What’s the best advice you’ve ever been given?
Walk into situations looking to see what you can give rather than what you can get.
From networking events to the workplace, it’s saved me a lot of frustration whenever life doesn’t match up to my expectations and as a desperately ambitious person constantly looking forward in life, this really forces me to look back and look around to others. I find it really easy to focus on what I haven’t done/have but looking at how I can support others is a great way of not only boosting the self-worth of those around me, but funnily enough mine too.
Your favourite PR campaign/stunt of 2018 so far?
I’ve been really impressed with UNICEF’s “Game Chaingers” campaign, which encourages gamers to use their computers to mine the crypto currency Ethereum, which is then exchanged for cash which goes towards children in Syria.
Given the current hype surrounding crypto currencies and blockchain, I think it’s a solid example of leveraging the current news agenda for your own benefit. The campaign also does a great job of attracting its target audience by listing professional gamers on its website (a fantastic use of industry influencers to widen a campaign’s appeal). The website also includes a leaderboard with the ranking of which gamers have mined the most ethereum, tying into the theme of competition which gamers love.
Why did you apply for the BME PR Pros/PRWeek Mentoring Scheme?
I’m quite free-spirited but sometimes I need to be reined in and have a degree of practicality and long-term thinking to my plans. At this stage of my career, I need an informed and objective opinion that can help me navigate my future so I’m keen to find someone who can scrutinise the career choices that I make. This will go a long way in challenging me to take more ownership of my career direction as a result.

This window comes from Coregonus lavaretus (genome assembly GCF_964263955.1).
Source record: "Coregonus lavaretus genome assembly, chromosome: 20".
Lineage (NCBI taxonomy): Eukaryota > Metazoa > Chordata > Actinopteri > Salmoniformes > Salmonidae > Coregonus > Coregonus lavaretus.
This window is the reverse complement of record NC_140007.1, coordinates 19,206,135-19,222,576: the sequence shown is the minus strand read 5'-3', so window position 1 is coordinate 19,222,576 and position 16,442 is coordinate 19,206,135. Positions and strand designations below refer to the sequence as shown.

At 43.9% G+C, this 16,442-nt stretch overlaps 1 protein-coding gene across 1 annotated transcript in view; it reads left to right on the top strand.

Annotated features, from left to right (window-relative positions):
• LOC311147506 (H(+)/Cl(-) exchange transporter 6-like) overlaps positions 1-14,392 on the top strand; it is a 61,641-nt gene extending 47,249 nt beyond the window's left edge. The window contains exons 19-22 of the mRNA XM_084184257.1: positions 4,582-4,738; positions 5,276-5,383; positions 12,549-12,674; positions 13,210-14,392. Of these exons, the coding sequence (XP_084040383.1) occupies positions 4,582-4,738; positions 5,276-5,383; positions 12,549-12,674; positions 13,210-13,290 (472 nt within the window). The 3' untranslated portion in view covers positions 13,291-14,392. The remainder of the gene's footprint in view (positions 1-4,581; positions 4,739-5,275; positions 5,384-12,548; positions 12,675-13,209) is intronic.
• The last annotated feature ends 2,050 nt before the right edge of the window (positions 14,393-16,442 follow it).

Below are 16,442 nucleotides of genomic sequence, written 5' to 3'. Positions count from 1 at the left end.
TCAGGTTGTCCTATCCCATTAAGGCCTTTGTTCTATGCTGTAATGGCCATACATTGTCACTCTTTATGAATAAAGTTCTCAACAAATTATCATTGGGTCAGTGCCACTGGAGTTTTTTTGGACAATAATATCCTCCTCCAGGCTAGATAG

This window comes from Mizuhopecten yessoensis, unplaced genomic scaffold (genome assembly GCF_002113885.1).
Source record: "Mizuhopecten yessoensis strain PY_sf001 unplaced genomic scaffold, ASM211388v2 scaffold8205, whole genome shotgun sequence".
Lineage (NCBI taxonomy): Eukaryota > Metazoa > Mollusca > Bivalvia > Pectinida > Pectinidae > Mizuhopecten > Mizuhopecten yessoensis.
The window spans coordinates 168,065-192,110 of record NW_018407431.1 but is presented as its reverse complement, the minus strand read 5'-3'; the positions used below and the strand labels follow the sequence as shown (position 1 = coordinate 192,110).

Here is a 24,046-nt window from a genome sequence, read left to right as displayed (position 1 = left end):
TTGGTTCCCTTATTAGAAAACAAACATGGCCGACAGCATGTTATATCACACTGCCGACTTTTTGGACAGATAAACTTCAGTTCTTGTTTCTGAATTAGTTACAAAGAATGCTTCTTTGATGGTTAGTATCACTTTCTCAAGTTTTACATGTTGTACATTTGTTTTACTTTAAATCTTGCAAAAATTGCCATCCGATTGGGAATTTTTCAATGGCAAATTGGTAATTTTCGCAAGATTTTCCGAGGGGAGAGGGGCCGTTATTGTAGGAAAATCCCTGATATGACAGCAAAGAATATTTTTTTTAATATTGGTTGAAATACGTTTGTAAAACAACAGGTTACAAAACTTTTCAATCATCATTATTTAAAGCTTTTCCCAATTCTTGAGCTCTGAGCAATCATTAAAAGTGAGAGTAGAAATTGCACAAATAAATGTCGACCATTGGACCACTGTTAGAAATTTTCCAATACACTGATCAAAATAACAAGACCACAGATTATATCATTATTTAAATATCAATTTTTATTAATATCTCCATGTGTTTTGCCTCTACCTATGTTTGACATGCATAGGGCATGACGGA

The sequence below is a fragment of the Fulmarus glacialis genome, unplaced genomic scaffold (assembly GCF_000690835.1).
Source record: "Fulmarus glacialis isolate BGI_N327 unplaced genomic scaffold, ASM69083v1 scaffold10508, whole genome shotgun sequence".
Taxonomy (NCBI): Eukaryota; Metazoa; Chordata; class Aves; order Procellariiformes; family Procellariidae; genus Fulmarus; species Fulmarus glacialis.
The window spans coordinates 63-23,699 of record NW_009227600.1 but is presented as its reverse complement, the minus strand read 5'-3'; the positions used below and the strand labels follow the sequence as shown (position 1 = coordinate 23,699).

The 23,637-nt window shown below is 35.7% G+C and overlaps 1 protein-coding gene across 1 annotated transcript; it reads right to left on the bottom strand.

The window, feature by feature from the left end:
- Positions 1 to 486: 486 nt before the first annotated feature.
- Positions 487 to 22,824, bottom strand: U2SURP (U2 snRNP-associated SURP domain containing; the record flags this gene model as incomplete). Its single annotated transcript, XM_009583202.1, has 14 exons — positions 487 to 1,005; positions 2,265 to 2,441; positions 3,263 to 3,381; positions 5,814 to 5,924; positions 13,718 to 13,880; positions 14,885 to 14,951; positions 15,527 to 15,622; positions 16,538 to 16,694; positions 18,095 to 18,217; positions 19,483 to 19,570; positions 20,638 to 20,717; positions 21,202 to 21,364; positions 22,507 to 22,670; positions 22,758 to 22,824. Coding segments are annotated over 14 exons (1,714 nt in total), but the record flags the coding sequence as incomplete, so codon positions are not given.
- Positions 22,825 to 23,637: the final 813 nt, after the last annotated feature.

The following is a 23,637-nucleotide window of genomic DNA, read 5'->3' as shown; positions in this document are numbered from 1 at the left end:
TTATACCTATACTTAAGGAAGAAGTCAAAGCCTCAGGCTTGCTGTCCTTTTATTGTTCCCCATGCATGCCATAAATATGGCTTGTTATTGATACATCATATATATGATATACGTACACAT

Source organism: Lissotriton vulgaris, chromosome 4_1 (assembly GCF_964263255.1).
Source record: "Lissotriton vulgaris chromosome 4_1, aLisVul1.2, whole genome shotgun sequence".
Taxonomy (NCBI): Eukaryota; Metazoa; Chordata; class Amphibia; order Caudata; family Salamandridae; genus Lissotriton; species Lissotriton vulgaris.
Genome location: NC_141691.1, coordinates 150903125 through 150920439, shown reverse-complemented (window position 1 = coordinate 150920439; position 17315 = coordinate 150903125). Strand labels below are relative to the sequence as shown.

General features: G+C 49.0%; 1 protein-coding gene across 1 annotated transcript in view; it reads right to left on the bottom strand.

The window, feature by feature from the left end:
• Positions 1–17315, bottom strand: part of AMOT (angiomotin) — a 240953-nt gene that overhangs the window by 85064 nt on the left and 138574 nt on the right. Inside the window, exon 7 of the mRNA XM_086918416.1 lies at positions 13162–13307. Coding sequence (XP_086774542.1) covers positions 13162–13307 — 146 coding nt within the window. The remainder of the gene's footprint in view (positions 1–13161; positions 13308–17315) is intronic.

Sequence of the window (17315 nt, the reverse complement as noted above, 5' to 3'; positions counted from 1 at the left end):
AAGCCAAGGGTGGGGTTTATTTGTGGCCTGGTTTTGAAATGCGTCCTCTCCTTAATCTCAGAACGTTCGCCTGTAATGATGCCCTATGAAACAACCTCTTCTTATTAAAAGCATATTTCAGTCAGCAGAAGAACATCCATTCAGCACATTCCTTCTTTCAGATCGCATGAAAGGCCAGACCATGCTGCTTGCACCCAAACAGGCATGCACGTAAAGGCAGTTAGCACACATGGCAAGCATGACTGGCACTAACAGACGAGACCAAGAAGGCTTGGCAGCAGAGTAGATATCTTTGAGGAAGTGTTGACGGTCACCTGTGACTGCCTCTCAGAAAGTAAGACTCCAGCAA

When I found out I had a place on the scheme, I had a really calm exterior but inside I was doing backflips. My friends on the other hand were going crazy – especially when they found out who my mentor was. It’s definitely safe to say that I’m in good company with Ronke!
Finally, on the D’ word… What can the sector do to encourage diversity?
If I’m entirely honest, I haven’t been in the PR world long enough to fully gauge the challenges I’ll face as a BME and consequent solutions, which is one of the reasons I wanted to join the mentoring scheme. But from my experience at an entry-level perspective, it would definitely be helpful to boost awareness of comms as a career path at university and breakdown a simple explanation of the role. Universities are such melting pots of cultures filled with students with great transferable skills and so many don’t know what they’d like to do with them. I think bridging this gap would go a long way to enhancing diversity.
Tommy is a mentee on the BME PR Pros/PRWeek Mentoring Scheme. He will be mentored by Ronke Lawal, founder, Ariatu PR.